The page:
GoodAccess allows IT to build and deploy applications that connect to back-office products such as SFA and ERP, but the slow 2.5G networks have kept adoption low, Friend notes. (Executives at RIM, makers of the BlackBerry messaging device and service, declined to comment on how the company might take advantage of 3G connections, although in Europe it has used the technology to provide application access similar to GoodAccess.)
Salesforce.com’s Blondeau expects both IT and third-party software developers to start taking high-speed access into consideration as they create mobile applications. That would mean less reliance on storing local data, for example. “The need for a fully asynchronous architecture is reduced,” he says.
Blondeau also expects Web services to increasingly support access from handhelds, by using technologies such as DHTML and XML to present an appropriate interface for the handheld’s smaller screen and limited input capability -- reducing the need for separate mobile applications.
Given that 3G networks will also allow over-the-air management of mobile device, enterprises will be able to upload application and anti-virus updates -- files too large to transmit across 2.5G networks. Both Good Technology and RIM already offer management services for their devices. Both devices are part of an overall service that includes a messaging server at the enterprise, so it makes sense for the enterprise to manage that service directly.
For carrier-supplied 3G services, Salesforce.com’s Blondeau says it’s natural for the carriers to provide such services, rather than having IT deploy it, because carriers will be rolling out multiple applications over multiple devices and thus must figure out the connectivity and management capabilities anyway. Anticipating this demand, Sprint PCS will offer its Managed Mobility Services later this year. In addition to updating software and disabling missing devices, the service will allow IT to provision services to new users, including specifying their capabilities and access rights. Cingular Wireless is contemplating a similar service.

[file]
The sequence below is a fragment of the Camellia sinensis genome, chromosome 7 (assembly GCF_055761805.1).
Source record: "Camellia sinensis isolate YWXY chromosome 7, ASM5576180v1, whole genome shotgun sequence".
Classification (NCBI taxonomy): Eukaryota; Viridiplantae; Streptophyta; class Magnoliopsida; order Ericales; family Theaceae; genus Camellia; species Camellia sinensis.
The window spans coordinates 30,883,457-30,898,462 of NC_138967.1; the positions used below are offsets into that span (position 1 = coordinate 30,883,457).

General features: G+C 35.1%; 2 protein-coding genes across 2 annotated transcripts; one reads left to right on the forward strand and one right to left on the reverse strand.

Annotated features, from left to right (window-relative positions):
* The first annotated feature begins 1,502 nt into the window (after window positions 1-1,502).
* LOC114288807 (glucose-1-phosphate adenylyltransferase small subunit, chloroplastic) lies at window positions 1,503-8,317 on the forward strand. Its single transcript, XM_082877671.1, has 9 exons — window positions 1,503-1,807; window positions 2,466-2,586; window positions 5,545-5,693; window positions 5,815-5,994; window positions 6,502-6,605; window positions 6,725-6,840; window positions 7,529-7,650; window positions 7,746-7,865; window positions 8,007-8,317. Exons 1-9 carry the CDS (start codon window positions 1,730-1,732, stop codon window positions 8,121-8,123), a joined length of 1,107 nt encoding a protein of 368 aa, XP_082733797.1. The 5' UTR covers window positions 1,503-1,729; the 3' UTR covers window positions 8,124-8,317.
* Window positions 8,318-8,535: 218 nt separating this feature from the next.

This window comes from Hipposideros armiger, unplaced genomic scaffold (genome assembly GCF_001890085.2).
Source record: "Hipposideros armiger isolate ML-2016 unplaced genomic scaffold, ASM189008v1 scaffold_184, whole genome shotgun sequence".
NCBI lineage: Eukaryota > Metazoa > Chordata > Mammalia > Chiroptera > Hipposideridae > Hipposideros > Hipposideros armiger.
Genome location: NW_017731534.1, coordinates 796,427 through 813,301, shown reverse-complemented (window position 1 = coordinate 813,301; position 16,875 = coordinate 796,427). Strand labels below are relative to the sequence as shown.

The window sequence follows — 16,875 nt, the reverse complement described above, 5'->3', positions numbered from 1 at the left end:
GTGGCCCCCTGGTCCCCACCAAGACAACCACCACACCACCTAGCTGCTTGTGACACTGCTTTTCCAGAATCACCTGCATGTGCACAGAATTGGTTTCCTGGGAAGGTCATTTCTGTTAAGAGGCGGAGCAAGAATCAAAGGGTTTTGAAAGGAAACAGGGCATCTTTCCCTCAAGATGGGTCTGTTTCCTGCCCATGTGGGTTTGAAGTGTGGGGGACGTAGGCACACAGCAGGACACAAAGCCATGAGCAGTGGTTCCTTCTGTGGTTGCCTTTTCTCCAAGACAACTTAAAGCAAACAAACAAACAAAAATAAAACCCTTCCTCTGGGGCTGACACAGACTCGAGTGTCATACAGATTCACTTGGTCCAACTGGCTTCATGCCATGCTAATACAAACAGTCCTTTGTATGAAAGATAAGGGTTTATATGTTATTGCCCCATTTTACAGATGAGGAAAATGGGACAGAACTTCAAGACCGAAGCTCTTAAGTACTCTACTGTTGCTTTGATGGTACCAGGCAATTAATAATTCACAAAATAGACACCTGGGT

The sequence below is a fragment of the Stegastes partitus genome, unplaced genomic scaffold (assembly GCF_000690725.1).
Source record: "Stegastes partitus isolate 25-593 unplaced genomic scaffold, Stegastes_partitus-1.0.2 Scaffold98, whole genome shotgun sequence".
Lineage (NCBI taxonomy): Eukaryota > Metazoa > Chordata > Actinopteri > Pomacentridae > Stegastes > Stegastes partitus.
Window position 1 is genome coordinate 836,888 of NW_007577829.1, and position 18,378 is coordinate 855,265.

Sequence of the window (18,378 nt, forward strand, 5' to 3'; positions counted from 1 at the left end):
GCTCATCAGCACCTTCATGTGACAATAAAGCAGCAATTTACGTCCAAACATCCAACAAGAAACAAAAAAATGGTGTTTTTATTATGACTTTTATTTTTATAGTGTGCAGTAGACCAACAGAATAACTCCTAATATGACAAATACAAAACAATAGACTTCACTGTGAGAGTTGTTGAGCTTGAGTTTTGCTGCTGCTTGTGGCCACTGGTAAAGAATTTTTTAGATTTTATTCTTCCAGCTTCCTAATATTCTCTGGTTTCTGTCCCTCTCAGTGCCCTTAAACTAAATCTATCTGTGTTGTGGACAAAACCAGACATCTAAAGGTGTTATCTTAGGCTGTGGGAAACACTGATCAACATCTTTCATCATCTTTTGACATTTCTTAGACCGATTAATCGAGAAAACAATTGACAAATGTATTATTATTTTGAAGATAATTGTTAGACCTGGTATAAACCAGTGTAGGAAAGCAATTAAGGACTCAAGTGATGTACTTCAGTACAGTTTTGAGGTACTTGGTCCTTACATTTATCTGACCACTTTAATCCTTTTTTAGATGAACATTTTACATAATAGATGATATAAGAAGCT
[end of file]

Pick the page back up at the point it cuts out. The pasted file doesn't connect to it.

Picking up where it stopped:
If the carrier provides the management infrastructure, the enterprise still must manage the devices and services using a Web application. But enterprises that prefer not to outsource their management activities don’t have to: A few companies -- including iAnywhere’s XcelleNet division and Intellisync (formerly named Pumatech) -- provide their own device management platforms that work via Wi-Fi and cellular networks.
The 3G handheld may provide an additional benefit, notes Good Technology’s Friend: With a Bluetooth or UWB (Ultra Wideband) wireless connection, a 3G handheld can act as a modem for a laptop, so a user could share one 3G service plan between the two devices. That would mark a real revolution: a cell phone giving the notebook real broadband speed.
Even if you end up with a separate 3G card for your notebooks, that broadband speed will untether business travelers and field forces from hotels, hot spots, and other location-specific connections. Assuming the 3G networks are rolled out broadly and with sufficient capacity, that will keep you connected and as productive as any desktop employee -- that is until you run out of battery power.
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